little-known secrets behind the men & women who shaped
Ehrich Weiss could make an elephant disappear right
before your eyes
By Paul Niemann
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[November 20, 2008]
Erik Weisz was born in Budapest, Hungary, in
1874. When he came to the United States with his family, immigration
officials changed his name to Ehrich Weiss. His family often called
him "Ehrie," which rhymes with "Harry" and was a nickname derived
from his first name. The Hungarian-born boy claimed Appleton, Wis.,
as his new hometown.
Weiss was a world-famous performer, but most people have only
heard of him by his stage name. In fact, Funk & Wagnall's dictionary
even listed his stage name as a verb.
He made his debut as a magician at age 9 in a local circus, where he
billed himself as "Ehrich, the Prince of the Air." OK, so his title
wasn't all that impressive, but what were you doing at age 9?
He performed with his four brothers early in his career and
continued to work with his brother Theo for a while. When Ehrich got
married, he replaced Theo with Bess, his new bride.
Around 1900, vaudeville was the top form of entertainment, and
Weiss was becoming a star performing his tricks on stage rather than
working as a vaudeville performer. Along the way, one of the people
he knew on the vaudeville circuit was Joseph Keaton. It was Weiss
who gave Keaton the nickname of "Buster."
Around the turn of the century, the place to be in the
entertainment industry was in Europe, not America. So in 1900,
Ehrich and Bess left for Europe and spent the next five years there.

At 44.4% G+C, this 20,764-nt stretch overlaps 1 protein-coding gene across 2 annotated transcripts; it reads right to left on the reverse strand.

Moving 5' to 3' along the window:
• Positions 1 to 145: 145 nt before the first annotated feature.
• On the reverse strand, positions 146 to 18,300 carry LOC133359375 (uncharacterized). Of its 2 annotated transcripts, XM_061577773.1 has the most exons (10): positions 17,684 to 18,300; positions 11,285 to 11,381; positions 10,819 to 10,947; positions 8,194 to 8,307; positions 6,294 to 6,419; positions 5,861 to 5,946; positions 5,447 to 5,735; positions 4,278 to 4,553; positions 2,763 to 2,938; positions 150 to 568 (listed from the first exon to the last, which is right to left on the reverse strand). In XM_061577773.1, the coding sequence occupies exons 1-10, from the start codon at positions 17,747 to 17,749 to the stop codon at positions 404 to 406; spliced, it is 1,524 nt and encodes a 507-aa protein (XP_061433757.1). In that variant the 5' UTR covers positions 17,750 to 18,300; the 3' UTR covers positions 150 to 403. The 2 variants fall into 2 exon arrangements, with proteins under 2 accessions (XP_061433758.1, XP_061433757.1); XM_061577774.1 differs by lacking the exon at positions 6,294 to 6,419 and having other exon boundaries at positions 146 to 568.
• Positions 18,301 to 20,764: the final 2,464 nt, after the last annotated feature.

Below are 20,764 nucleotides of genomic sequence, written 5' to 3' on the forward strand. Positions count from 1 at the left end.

One of Ehrich's greatest tricks was making an elephant disappear
on stage. Unlike other performers, he would perform many of his
tricks in full view of the audience.
In 1910, he became the first person to fly over Australia. But it
wasn't his aviation skills for which he is remembered.
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His experience with magic enabled him to expose many of the
fraudulent "spiritualists" and so-called psychics who tried to
convince their audiences that they could communicate with the
deceased. He was friends with Sir Arthur Conan Doyle, the creator of
Sherlock Holmes, until Weiss exposed Doyle's friend -- Boston's
famed Mina "Margery" Crandon -- as a fraud.
Weiss' career, which later included a number of movies in which
he starred, lasted for nearly 30 years. He died on Halloween in 1926
at age 52, and his wife tried unsuccessfully to contact him every
Halloween for the next 10 years through sťances that she conducted.
Why did she fail in her efforts to reach him?
Because not even the wife of Harry Houdini, aka Ehrich Weiss,
could do that.
Paul Niemann's column is syndicated
to more than 70 newspapers. He is the author of the "Invention
Mysteries" series of books. He can be reached at
Copyright Paul Niemann 2008